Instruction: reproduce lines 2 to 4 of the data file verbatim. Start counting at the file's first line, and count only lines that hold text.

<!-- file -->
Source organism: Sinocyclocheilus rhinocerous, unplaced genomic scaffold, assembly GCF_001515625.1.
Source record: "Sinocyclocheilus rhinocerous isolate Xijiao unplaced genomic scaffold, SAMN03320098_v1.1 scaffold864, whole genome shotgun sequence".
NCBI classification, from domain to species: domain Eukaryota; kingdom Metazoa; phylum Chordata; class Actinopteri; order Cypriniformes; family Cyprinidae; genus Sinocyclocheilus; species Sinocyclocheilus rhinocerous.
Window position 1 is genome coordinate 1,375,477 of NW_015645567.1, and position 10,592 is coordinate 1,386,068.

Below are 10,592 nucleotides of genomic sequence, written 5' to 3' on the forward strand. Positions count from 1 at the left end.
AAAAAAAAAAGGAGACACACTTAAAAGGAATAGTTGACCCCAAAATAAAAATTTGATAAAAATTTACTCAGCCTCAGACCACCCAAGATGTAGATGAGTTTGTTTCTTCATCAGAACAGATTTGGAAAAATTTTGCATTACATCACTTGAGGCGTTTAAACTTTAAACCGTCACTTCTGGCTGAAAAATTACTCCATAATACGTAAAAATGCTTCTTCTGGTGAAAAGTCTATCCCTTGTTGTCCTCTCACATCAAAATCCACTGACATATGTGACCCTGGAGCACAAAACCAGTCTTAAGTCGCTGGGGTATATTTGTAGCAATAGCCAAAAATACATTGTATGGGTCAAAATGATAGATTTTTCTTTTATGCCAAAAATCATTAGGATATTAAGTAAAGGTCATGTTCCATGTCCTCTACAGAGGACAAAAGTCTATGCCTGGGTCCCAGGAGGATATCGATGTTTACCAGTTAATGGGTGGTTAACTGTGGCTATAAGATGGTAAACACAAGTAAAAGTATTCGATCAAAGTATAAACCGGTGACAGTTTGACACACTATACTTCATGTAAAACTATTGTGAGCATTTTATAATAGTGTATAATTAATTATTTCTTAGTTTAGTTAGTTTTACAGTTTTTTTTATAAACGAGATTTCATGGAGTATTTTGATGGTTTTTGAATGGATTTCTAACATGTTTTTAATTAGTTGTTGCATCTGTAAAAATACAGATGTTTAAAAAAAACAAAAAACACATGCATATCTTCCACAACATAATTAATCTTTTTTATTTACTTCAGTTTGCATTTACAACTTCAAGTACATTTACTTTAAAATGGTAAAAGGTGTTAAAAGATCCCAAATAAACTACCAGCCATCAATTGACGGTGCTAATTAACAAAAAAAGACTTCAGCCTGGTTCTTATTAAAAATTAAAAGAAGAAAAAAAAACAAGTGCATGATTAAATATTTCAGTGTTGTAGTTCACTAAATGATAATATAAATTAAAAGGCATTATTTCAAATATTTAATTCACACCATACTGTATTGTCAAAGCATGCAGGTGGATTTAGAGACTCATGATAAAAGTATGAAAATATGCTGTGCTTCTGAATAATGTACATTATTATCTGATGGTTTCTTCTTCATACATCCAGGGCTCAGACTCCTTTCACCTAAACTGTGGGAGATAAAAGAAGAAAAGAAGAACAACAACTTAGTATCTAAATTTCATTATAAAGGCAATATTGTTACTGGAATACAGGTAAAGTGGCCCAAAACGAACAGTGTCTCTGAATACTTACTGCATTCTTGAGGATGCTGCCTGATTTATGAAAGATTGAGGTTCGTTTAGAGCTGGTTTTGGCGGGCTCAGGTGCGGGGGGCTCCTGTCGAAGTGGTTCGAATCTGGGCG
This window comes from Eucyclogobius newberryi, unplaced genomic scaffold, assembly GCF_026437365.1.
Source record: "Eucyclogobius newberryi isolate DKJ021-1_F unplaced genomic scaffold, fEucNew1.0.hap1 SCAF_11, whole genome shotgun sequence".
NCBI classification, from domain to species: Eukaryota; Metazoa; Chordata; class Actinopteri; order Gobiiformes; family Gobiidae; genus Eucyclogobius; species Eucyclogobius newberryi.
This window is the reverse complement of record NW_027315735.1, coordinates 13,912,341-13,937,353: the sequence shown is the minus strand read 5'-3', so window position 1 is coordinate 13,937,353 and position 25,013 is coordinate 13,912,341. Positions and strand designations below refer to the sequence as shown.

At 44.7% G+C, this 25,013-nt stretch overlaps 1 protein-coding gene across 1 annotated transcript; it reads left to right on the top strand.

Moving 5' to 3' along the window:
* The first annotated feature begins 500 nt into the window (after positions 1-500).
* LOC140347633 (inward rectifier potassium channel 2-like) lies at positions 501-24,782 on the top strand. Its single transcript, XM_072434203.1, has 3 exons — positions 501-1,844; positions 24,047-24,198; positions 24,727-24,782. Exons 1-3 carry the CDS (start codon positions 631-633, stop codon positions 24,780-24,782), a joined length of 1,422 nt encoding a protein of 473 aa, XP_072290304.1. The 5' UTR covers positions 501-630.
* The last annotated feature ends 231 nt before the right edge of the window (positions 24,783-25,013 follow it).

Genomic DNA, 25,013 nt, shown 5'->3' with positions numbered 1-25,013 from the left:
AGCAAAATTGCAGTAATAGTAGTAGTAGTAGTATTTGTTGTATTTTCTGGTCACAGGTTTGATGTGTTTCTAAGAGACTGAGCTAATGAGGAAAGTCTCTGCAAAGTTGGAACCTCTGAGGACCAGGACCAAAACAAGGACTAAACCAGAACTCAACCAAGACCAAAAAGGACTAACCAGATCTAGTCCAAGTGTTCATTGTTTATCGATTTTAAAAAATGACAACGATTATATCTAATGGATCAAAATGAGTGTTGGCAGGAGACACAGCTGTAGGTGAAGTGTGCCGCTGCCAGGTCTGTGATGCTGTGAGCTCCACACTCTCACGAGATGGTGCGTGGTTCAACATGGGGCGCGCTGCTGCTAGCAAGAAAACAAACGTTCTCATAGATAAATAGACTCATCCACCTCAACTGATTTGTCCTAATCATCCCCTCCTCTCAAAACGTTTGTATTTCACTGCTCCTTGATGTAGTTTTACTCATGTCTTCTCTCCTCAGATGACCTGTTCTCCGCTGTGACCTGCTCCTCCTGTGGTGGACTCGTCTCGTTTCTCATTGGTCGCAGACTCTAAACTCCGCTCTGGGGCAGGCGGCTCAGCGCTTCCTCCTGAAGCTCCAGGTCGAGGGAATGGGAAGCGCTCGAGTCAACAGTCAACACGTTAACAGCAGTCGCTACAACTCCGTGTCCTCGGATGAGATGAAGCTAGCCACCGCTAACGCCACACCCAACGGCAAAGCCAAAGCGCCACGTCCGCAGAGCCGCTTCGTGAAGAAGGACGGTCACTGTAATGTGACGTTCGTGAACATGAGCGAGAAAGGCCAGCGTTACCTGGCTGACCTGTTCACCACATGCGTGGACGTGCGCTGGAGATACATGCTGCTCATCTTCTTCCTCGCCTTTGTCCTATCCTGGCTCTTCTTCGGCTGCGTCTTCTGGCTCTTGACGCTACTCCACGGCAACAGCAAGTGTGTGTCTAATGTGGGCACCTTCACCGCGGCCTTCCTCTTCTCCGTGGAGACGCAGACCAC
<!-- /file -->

Source record: "Sinocyclocheilus rhinocerous isolate Xijiao unplaced genomic scaffold, SAMN03320098_v1.1 scaffold864, whole genome shotgun sequence".
NCBI classification, from domain to species: domain Eukaryota; kingdom Metazoa; phylum Chordata; class Actinopteri; order Cypriniformes; family Cyprinidae; genus Sinocyclocheilus; species Sinocyclocheilus rhinocerous.
Window position 1 is genome coordinate 1,375,477 of NW_015645567.1, and position 10,592 is coordinate 1,386,068.